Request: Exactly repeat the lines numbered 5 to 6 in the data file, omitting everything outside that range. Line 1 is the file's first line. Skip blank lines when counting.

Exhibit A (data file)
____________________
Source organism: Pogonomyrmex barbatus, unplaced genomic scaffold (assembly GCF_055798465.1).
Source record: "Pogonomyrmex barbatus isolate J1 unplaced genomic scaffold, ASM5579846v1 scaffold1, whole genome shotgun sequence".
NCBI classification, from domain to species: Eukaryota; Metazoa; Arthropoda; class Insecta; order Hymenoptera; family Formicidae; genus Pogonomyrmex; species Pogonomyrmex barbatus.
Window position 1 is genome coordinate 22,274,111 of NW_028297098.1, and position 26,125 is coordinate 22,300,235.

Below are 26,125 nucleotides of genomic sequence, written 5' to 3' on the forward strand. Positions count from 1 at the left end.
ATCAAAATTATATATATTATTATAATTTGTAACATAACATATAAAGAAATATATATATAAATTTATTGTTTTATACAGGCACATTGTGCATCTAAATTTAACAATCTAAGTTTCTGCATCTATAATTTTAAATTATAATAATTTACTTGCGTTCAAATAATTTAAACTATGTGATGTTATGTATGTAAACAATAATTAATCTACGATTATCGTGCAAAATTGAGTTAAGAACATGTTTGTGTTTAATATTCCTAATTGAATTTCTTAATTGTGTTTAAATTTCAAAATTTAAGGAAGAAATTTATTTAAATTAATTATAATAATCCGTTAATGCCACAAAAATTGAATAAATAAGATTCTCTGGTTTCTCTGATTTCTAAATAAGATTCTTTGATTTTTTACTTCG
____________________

Below are 26,125 nucleotides of genomic sequence, written 5' to 3' on the forward strand. Positions count from 1 at the left end.
ATCAAAATTATATATATTATTATAATTTGTAACATAACATATAAAGAAATATATATATAAATTTATTGTTTTATACAGGCACATTGTGCATCTAAATTTAACAATCTAAGTTTCTGCATCTATAATTTTAAATTATAATAATTTACTTGCGTTCAAATAATTTAAACTATGTGATGTTATGTATGTAAACAATAATTAATCTACGATTATCGTGCAAAATTGAGTTAAGAACATGTTTGTGTTTAATATTCCTAATTGAATTTCTTAATTGTGTTTAAATTTCAAAATTTAAGGAAGAAATTTATTTAAATTAATTATAATAATCCGTTAATGCCACAAAAATTGAATAAATAAGATTCTCTGGTTTCTCTGATTTCTAAATAAGATTCTTTGATTTTTTACTTCG